When we hear the words “deductive reasoning” and “logic”, the LSAT immediately comes to mind. Five major types of deductions for the LSAT Logic Games make up the BLEND method for deductions.
Blocs of Entities
When one or more entities in an LSAT Logic Game work together, there is a huge opportunity to make a deduction. A go-to rule that Sherlock would certainly espouse? The bigger the bloc, the less places it can go! Look to expand entity blocs by looking at our last type of deduction, duplicated entities in rules. The more specific and concrete the bloc is, the easier it is to use as well; for example, if we know that F is somewhere before G, but have no information about how much space is between them, we get less concrete information to actually apply to our sketch than a rule like “X places ahead of Y with exactly one person between them”: X _ Y. One of the most powerful deductions we can get from a really large, solid bloc of entities is…
Limited options should be the Irene Adler to your LSAT Sherlock; while sketching out your logic game and going through the rules, limited options should be calling to you (especially since they have been recently showing up more and more often). Unlike Irene, you should never let this deduction get away. Limited options refer to games in which the action is limited to two (or occasionally three) specific, distinct options. For example: if that X _ Y bloc that we talked about above could only fit in two different places in a sequencing game, you should draw out two sketches showing both options. You then will take the rest of the rules through each option (and it is not uncommon to see one option significantly more filled out than the other). There are a number of different ways limited options come to pass: sometimes through the numbers or arithmetic of the game, sometimes through blocs. But always keep in mind: it’s only worth it to pursue limited options if 1) the two actions are actually two distinct actions (not, for instance, “X can be in slot 1 or not in slot 1″ is one distinct action, and… lots of possibilities), and 2) the actions affect more than one entity (a rule saying X is in slot 1 or slot 2 definitely has two distinct actions, but does not affect enough entities to make drawing two sketches worthwhile– unless you can look at other rules for more effects).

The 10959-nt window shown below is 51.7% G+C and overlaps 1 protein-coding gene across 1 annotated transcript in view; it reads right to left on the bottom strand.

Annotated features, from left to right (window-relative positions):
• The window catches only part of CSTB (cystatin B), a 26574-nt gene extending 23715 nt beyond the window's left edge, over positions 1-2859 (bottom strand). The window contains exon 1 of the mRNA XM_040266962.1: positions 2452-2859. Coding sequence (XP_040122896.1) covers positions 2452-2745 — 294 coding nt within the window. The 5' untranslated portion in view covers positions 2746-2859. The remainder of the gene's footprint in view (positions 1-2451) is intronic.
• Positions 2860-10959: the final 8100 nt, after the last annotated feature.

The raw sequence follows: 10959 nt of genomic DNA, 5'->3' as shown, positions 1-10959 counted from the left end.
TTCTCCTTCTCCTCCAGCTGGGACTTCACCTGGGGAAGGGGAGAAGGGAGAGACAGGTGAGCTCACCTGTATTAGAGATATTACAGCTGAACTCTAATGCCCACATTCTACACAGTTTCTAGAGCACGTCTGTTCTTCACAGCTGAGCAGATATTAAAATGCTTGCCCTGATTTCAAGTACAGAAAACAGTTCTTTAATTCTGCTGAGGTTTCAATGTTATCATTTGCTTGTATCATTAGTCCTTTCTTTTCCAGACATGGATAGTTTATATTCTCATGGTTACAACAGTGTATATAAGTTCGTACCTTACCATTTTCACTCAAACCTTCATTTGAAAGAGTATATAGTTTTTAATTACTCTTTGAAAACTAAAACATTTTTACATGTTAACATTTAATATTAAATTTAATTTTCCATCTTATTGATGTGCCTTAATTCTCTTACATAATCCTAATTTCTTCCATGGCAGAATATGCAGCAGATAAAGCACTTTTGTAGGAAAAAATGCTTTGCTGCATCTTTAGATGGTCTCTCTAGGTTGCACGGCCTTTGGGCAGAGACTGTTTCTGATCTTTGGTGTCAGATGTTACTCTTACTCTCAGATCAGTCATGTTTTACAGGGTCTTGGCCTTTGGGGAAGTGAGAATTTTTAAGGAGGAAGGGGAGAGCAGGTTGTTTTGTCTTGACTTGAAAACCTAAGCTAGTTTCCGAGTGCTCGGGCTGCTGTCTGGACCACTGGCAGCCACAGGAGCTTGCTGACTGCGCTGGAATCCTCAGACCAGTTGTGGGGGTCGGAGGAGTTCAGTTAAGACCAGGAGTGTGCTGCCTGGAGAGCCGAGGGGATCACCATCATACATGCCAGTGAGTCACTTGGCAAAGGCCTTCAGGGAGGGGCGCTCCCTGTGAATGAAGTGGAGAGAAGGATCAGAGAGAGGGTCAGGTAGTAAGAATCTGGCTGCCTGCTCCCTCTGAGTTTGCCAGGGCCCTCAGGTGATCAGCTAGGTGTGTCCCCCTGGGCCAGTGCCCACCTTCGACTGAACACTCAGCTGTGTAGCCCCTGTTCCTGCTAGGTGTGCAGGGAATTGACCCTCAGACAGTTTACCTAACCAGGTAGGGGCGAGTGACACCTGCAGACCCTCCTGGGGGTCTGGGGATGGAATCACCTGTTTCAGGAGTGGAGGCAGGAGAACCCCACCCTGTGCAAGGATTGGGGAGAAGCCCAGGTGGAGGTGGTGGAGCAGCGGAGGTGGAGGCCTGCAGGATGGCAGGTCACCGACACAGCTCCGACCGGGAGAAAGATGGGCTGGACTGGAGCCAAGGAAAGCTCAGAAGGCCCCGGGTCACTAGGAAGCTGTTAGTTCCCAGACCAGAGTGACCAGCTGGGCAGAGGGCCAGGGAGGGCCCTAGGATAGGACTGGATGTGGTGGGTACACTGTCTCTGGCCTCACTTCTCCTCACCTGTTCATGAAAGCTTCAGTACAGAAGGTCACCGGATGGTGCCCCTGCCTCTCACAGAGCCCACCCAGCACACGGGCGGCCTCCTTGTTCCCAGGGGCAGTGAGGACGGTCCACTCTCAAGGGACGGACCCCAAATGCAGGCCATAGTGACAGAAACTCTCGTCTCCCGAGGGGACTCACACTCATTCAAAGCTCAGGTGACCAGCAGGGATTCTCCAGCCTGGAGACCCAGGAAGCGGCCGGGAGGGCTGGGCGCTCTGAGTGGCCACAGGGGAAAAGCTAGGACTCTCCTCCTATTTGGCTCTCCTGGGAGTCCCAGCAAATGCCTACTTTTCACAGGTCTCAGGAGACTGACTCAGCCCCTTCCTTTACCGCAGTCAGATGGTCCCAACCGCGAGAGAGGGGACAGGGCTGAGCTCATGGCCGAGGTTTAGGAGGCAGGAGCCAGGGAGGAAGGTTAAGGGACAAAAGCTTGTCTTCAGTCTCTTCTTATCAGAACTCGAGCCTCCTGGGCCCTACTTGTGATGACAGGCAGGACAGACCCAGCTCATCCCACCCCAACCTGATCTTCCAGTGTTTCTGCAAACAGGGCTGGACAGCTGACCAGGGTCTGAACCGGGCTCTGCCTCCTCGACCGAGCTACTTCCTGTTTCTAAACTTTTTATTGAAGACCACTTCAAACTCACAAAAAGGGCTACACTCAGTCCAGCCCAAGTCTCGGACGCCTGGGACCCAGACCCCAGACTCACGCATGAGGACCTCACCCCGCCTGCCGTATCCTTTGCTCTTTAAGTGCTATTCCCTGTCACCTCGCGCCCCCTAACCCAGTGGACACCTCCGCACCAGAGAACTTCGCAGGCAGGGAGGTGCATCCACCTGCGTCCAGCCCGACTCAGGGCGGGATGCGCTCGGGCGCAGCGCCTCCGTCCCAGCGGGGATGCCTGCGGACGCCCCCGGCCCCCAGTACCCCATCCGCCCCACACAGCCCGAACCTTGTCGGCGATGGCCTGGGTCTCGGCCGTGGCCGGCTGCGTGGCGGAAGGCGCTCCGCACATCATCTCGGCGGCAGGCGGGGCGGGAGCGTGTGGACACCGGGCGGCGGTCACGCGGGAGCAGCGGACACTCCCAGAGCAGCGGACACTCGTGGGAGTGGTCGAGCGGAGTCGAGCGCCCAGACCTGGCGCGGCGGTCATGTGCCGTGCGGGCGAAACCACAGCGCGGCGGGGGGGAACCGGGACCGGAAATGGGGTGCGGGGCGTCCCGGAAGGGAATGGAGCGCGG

Established entities are entities that are firmly (as Sherlock so aptly demonstrates here) put into place; if a rule tells us B is in slot 4, B is now established. By themselves, established entities just sit in their spots. They are useful for deductions because they stop entity blocs from going just anywhere! Anytime you can staple an entity into place, celebrate by seeing how that entity’s placement affects the other entities and rules around it, especially if you have a large entity bloc– a great place for (you guessed it!) limited options.
Numbers are something that many LSAT students shy away from, since so many of us come from math-lite backgrounds. But fear not! Like Sherlock, we can never overlook a possible deduction out of fear or confusion. LSAT Logic Games math is, frankly, pretty simple; if you know how to count to ten, you can figure out any arithmetic necessary on this test. All you need to do is translate abstract arithmetic rules (we can see wording like “G had twice as many team members as H”) into concrete rules: ask yourself how many entities there actually are, then run the numbers to see which possibilities are actually workable with the entities we have. Always get your numbers straight, especially in grouping games! Figuring out minimums and maximums in different groups will always help you when you get to the questions.
Finally, duplications… duplications are sort of the Watson of the bunch, because they are the solid base that all of these different deduction processes rely upon often enough. Duplications are simply referring to any entities that recur in more than one rule. Gather those pieces together and see what else must be true! This can lead you to any of the above types of deductions, as well as formal logic chains! Always note any duplications, every time.